IDEAS home Printed from https://ideas.repec.org/a/eee/wdevel/v39y2011i2p243-260.html
   My bibliography  Save this article

Political Instrumentalization of Islam and the Risk of Obscurantist Deadlock

Author

Listed:
  • Platteau, Jean-Philippe

Abstract

Summary The empirical literature has established a strong link between being a Muslim country and indicators of political performance and democracy. The idea of the "clash of civilizations" put forward by Samuel Huntington and applied to Islam by Bernard Lewis and others points to unique aspects of the Islamic religion and culture that make the advent of democracy especially difficult. In this paper, I show that there is a systematic misconception about the true nature of the relationship between Islam and politics: far from being fused into the religious realm, politics tends to dominate religion. Because of some characteristics, namely the lack of a centralized religious authority structure and the great variability of interpretations of the Islamic law, there is a risk of an "obscurantist deadlock" in the form of a vicious process whereby both the ruler and his political opponents try to outbid each other by using the religious idiom. This risk looms particularly large in crisis situations accentuated by international factors such as witnessed during the second half of the 20th century. From a short comparative analysis, it is however hard to conclude that unique aspects of the Islamic faith are ultimately responsible for the persistent autocratic feature of Muslim polities.

Suggested Citation

  • Platteau, Jean-Philippe, 2011. "Political Instrumentalization of Islam and the Risk of Obscurantist Deadlock," World Development, Elsevier, vol. 39(2), pages 243-260, February.
  • Handle: RePEc:eee:wdevel:v:39:y:2011:i:2:p:243-260
    as

    Download full text from publisher

    File URL: http://www.sciencedirect.com/science/article/pii/S0305-750X(10)00200-7
    Download Restriction: Full text for ScienceDirect subscribers only

    As the access to this document is restricted, you may want to search for a different version of it.

    References listed on IDEAS

    as
    1. McCleary, Rachel & Barro, Robert, 2003. "Religion and Economic Growth across Countries," Scholarly Articles 3708464, Harvard University Department of Economics.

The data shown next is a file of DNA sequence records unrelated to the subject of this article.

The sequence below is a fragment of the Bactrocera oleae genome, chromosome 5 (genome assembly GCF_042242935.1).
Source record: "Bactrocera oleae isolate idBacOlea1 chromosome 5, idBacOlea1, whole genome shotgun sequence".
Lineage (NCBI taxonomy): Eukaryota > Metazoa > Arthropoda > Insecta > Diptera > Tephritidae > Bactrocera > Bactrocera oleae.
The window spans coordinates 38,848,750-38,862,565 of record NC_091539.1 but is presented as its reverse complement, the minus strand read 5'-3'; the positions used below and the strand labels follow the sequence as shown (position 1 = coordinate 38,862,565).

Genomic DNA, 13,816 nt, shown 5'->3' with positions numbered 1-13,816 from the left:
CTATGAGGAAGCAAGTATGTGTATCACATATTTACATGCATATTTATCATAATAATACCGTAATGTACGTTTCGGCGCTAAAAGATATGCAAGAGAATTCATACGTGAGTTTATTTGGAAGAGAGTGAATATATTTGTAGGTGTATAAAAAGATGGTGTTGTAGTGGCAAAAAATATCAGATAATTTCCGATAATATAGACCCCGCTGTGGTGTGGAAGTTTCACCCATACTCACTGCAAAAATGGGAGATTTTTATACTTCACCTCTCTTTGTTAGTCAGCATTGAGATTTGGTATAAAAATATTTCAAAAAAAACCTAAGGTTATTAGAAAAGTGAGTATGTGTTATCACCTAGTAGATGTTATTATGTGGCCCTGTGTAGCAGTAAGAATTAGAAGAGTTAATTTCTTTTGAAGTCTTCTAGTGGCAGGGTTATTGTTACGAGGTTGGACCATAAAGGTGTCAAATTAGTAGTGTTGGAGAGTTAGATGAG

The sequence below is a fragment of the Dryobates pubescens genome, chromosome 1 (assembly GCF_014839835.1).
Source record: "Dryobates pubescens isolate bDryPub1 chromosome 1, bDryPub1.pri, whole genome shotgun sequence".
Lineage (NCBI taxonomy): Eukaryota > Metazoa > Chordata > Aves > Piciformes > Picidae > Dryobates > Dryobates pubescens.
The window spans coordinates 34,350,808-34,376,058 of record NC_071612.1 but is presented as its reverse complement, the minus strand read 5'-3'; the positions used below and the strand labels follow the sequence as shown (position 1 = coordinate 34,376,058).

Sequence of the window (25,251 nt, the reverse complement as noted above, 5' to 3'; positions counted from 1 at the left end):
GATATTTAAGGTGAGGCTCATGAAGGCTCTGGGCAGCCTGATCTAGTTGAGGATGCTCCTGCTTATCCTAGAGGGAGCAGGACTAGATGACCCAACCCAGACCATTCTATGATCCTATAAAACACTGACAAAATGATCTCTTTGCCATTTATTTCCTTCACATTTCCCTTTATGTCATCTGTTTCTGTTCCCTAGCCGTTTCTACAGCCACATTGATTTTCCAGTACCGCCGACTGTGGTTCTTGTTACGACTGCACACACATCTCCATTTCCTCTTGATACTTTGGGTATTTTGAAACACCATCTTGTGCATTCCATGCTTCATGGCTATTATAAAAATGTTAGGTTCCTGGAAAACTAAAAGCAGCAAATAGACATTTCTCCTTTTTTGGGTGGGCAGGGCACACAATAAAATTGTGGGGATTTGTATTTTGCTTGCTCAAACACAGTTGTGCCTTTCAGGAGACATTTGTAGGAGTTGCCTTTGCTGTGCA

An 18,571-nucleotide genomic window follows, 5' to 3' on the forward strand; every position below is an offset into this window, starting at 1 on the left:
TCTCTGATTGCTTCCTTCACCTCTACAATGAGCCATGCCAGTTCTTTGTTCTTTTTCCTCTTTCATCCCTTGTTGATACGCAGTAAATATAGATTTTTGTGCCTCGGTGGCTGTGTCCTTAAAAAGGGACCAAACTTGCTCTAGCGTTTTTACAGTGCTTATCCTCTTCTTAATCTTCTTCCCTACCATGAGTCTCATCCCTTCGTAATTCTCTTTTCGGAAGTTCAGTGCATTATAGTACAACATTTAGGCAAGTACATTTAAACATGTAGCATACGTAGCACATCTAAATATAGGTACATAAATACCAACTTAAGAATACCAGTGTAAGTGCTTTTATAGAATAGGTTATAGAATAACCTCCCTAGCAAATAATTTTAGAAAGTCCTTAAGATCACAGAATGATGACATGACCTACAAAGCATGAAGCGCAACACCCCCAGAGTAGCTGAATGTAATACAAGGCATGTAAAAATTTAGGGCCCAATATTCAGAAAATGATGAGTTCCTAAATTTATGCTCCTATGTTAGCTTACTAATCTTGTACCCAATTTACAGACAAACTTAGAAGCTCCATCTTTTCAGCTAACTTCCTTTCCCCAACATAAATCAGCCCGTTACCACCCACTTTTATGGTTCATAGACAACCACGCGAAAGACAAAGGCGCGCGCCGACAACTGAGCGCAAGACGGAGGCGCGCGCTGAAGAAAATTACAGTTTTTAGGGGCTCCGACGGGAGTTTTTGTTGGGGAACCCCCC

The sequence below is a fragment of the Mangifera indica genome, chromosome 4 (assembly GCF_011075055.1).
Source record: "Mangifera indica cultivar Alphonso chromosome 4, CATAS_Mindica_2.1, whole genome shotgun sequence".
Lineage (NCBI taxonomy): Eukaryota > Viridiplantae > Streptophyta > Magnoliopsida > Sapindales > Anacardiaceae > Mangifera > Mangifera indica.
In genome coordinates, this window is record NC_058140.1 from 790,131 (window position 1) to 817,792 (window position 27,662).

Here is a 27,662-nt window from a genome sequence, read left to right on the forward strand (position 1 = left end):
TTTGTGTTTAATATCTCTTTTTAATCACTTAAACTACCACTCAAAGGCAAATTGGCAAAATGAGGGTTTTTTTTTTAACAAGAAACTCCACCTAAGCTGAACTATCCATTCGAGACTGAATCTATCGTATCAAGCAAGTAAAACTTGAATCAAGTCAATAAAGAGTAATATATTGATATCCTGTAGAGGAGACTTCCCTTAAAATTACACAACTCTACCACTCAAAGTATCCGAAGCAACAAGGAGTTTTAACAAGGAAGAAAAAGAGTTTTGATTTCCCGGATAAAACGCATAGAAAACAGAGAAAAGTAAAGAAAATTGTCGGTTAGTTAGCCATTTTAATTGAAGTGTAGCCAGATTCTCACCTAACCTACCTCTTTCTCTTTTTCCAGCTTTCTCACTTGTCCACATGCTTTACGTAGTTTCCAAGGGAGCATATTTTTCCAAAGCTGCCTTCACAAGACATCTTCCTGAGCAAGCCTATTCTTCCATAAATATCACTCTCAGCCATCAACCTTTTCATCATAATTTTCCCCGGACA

2. Noland Marcus, 2008. "Explaining Middle Eastern Political Authoritarianism I: The Level of Democracy," Review of Middle East Economics and Finance, De Gruyter, vol. 4(1), pages 1-30, January.
    3. La Porta, Rafael, et al, 1997. "Trust in Large Organizations," American Economic Review, American Economic Association, vol. 87(2), pages 333-338, May.
    4. Marcus Noland, 2005. "Explaining Middle Eastern Authoritarianism," Working Paper Series WP05-5, Peterson Institute for International Economics.
    5. Kuran, Timur, 2003. "The Islamic Commercial Crisis: Institutional Roots of Economic Underdevelopment in the Middle East," The Journal of Economic History, Cambridge University Press, vol. 63(02), pages 414-446, June.
    6. Timur Kuran, 2004. "Why the Middle East is Economically Underdeveloped: Historical Mechanisms of Institutional Stagnation," Journal of Economic Perspectives, American Economic Association, vol. 18(3), pages 71-90, Summer.
    7. Badawi, Ibrahim El & Makdisi, Samir, 2007. "Explaining the democracy deficit in the Arab world," The Quarterly Review of Economics and Finance, Elsevier, vol. 46(5), pages 813-831, February.
    8. Noland, Marcus, 2005. "Religion and economic performance," World Development, Elsevier, vol. 33(8), pages 1215-1232, August.
    9. Desai, Meghnad, 2005. "Development and Nationhood: Essays in the Political Economy of South Asia," OUP Catalogue, Oxford University Press, number 9780195667608.
    10. Platteau, Jean-Philippe, 2008. "Religion, politics, and development: Lessons from the lands of Islam," Journal of Economic Behavior & Organization, Elsevier, vol. 68(2), pages 329-351, November.
    11. Weiffen, Brigitte, 2008. "Liberalizing Autocracies in the Gulf Region? Reform Strategies in the Face of a Cultural-Economic Syndrome," World Development, Elsevier, vol. 36(12), pages 2586-2604, December.